Not all of these documents are required in every letter of credit transaction. Sometimes, other documents must be used. For example, food shipments coming into the United States require clearance by the Pure Food and Drug Administration. Multiple copies of each document are required, since the bank retains a set for its own records and the buyer needs copies for his records.

The ocean bill of lading is often considered to be the most important document required by a letter of credit. Uniformity of the law for ocean bills of lading was achieved at an international convention held at The Hague in 1921 and resulted in what are known as “The Hague Rules”.

The letter of credit usually requires evidence that the shipment is insured, either by the buyer or the seller. Marine insurance is a very specialized business. The prime risk, of course, is that the ship may sink and the cargo lost completely. Or pipes may leak, rupture, or sweat and thus damage the cargo. The vessel and cargo may also be damaged at an intermediate port during a strike, riot, or other civil commotion.

There is also the principle of maritime law which states that all of those who put cargo on board a vessel are joined in a common venture. If the vessel encounters a storm at sea and is in danger of sinking, the captain may decide to lighten the vessel by jettisoning cargo. If the vessel then survives and arrives at port, each shipper whose cargo arrives safely is assessed a common fee to reimburse those shippers whose cargo was jettisoned. This procedure is called general average, and it can be insured against.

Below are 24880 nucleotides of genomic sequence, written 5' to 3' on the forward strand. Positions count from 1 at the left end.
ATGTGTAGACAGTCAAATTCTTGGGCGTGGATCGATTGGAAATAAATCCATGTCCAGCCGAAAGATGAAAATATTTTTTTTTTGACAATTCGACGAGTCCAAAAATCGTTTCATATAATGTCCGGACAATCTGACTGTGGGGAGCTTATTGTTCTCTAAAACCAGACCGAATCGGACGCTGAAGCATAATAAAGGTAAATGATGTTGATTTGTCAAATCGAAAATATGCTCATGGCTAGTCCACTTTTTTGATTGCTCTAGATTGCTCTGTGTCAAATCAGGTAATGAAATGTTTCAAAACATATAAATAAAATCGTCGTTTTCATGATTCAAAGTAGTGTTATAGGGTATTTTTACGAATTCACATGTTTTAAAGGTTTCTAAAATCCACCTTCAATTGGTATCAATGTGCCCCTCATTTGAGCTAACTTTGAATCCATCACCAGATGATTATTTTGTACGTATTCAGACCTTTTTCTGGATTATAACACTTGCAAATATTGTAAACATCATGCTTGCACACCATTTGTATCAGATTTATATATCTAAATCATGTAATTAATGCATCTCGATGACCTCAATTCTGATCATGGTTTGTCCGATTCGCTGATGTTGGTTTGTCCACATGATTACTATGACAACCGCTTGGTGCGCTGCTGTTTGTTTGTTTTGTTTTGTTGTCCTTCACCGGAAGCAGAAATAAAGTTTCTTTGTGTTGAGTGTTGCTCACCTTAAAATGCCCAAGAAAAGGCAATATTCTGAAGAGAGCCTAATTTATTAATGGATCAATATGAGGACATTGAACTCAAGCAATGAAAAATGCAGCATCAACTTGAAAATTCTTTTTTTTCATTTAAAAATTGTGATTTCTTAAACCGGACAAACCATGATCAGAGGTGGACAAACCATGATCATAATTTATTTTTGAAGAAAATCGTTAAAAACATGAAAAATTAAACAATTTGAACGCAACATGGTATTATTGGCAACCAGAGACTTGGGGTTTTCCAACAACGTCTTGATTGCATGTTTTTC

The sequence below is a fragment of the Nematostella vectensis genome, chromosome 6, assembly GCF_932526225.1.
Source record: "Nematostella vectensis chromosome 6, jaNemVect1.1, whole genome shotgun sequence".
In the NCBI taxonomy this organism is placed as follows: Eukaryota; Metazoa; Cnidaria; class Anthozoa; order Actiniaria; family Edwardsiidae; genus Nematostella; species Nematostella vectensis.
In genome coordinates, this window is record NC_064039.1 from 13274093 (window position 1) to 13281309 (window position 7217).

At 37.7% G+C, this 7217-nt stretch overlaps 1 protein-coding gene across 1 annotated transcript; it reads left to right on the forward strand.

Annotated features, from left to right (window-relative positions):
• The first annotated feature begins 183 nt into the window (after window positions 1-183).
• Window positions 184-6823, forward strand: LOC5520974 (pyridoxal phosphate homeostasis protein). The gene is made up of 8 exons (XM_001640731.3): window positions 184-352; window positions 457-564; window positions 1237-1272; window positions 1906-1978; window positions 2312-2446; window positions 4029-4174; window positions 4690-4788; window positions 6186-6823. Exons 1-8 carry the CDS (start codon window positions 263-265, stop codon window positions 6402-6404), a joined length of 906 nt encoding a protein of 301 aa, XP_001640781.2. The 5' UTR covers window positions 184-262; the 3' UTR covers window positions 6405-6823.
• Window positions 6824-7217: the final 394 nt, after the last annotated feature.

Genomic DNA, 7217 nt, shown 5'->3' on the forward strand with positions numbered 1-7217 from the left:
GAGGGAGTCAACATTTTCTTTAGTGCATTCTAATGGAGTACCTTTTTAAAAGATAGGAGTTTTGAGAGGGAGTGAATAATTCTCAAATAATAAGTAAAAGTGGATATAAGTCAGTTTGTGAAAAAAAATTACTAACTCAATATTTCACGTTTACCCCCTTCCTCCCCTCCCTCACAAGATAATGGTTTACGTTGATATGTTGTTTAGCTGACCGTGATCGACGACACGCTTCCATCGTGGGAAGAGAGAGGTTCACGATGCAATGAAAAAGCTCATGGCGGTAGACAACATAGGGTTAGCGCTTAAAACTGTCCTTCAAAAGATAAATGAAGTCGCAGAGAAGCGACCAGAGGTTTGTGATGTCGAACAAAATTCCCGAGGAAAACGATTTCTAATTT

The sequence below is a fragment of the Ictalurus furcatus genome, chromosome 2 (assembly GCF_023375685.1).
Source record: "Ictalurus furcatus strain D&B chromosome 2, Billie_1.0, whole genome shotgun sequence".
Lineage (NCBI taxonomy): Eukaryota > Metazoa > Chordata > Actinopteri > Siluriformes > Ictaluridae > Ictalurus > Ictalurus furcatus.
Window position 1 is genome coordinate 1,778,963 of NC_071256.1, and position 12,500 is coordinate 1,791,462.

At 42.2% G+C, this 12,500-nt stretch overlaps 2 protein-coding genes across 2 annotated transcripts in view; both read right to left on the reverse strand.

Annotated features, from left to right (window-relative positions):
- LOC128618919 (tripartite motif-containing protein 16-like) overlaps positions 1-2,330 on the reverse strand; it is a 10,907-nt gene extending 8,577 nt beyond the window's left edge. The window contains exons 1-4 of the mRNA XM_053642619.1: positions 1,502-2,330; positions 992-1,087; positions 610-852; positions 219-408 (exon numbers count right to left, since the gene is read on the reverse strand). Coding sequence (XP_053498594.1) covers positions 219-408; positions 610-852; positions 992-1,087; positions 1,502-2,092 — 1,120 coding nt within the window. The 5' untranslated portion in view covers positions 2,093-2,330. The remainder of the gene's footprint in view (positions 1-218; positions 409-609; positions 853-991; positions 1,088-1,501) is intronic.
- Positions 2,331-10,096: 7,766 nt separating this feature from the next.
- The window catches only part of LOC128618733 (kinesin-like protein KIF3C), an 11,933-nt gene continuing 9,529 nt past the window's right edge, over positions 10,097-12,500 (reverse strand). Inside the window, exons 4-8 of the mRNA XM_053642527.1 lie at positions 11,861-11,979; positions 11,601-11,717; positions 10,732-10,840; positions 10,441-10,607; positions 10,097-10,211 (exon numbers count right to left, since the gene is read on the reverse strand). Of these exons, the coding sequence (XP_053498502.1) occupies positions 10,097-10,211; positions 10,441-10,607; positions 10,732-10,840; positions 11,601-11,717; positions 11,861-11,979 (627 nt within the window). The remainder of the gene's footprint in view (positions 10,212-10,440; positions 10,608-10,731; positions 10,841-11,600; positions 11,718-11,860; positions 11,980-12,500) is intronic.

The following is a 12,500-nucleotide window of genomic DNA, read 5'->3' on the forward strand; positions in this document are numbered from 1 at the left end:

The letter of credit specifies whether the order is to be shipped as a unit or whether partial shipments are permitted. It likewise indicates whether the goods must go from the exporting port to the importing port on one vessel or whether transshipment at some intermediate port is permitted. The buyer may take a risk by permitting this, since the cargo must await another vessel and serious delays may occur.

The letter of credit specifies the latest date, the expiration date, on which the documents can be presented. The shipment may take place at any time prior to that, but as soon as it does, the shipper must assemble the documents promptly and forward them to the bank. If he delays, the documents can be considered stale, and the bank can refuse to pay him.

Once the seller has made the shipment, he assembles the documents, prepares the draft drawn on the issuing bank, and presents it for payment.